Tuesday, June 5, 2012

Transit of Venus, 2012

No words of wisdom to impart today, but I do have a couple of pictures I took of the last transit of Venus that will occur in more than 120 years. Venus orbits the sun more rapidly than we do, and so it crosses from one side of the sun to the other quite frequently, from our perspective here on Earth. However, the alignment of the Earth, Venus and the sun only allow us to actually see the disc of Venus crossing the sun's surface quite rarely, in a pattern that repeats every 243 years. Visible transits occur in pairs, eight years apart. Then a gap of either 105 years or 121 years will occur before the next pair. Today's transit was the second (the first occurred in 2004) of the current pair. The next pair won't occur until December of 2117 and December of 2125.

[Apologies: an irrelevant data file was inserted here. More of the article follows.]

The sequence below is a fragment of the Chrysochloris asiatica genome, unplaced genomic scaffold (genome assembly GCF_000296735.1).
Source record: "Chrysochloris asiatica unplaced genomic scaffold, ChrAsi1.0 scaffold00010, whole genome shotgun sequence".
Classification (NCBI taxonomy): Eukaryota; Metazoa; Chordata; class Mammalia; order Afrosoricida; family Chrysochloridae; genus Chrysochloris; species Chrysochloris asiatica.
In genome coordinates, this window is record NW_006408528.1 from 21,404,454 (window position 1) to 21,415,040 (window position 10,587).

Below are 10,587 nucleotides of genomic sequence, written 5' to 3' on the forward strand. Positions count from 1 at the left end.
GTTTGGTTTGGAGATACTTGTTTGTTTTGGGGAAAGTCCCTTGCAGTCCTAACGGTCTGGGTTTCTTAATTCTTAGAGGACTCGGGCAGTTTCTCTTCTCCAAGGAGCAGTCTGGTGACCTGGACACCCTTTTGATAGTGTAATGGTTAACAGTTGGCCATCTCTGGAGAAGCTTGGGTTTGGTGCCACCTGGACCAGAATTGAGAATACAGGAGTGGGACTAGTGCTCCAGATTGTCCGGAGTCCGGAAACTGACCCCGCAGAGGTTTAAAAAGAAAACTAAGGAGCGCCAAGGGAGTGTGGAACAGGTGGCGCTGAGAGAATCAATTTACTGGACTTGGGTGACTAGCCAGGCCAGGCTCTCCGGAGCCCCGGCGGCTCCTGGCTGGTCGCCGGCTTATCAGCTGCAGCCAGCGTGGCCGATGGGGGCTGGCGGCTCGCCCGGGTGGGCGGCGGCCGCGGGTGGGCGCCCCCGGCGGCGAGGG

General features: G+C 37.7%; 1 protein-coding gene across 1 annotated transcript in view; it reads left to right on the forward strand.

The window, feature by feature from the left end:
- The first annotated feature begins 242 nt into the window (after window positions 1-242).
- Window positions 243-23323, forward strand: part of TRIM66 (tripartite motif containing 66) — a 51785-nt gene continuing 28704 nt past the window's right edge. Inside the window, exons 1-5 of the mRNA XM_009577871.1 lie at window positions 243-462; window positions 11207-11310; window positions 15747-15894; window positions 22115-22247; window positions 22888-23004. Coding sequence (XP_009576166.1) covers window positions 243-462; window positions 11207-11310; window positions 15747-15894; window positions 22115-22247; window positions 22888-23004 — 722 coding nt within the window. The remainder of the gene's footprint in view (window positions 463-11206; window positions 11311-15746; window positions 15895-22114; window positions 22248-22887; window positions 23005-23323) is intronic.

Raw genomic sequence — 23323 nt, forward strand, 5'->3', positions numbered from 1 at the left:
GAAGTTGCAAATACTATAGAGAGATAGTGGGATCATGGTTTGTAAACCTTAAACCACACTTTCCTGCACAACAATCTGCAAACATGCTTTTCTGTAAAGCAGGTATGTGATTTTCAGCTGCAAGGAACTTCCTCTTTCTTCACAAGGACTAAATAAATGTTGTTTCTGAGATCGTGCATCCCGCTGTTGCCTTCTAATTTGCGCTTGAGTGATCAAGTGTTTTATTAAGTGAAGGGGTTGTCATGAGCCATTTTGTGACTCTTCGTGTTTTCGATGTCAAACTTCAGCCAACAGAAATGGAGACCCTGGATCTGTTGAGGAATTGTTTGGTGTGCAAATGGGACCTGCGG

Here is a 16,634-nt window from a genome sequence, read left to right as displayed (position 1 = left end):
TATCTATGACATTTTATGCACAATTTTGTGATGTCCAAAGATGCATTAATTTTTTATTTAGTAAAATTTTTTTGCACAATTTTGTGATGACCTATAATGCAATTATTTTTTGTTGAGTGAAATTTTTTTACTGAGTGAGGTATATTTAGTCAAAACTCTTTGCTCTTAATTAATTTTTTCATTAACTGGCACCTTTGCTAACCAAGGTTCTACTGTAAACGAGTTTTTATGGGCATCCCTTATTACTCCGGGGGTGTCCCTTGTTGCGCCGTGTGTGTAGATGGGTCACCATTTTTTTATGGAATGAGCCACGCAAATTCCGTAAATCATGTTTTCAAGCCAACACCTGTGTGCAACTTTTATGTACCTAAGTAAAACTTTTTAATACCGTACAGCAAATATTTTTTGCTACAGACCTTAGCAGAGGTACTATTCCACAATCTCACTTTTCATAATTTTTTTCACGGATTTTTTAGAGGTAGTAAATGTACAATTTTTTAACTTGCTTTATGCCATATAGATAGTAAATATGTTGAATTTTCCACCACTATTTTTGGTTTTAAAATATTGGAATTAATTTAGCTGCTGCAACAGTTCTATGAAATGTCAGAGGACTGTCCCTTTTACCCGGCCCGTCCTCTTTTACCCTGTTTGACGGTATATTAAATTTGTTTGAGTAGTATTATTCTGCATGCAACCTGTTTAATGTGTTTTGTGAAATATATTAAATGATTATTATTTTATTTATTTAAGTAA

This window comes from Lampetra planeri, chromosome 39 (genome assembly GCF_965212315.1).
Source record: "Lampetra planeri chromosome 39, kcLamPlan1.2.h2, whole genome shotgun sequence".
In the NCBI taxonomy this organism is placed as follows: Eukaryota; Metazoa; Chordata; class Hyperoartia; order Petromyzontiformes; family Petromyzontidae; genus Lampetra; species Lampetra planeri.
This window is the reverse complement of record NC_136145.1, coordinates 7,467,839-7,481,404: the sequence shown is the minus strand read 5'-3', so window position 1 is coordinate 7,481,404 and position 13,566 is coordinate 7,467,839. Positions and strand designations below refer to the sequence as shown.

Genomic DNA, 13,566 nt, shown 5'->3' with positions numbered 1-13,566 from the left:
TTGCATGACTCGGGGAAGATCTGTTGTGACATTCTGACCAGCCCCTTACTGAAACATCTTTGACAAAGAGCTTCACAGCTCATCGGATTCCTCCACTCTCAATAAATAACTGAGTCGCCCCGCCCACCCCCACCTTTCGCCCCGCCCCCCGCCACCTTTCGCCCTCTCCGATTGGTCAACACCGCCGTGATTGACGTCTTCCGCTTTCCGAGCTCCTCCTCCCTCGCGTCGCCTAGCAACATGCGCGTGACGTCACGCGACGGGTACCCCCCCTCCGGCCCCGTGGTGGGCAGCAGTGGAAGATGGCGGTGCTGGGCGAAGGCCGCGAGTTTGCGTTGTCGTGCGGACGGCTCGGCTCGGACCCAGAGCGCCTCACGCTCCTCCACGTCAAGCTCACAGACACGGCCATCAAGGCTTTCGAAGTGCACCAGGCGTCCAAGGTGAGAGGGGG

The top image was taken (with my smartphone camera) via a reflective viewer (called a sunspotter), while the second one was taken through a Dobsonian telescope with a mylar solar filter at Sac City College today. The second picture looks like it is "upside down" because telescopes invert their images (and I didn't flip the picture around the way I did the top one). You can also see some sunspots in the picture if you zoom in a bit.

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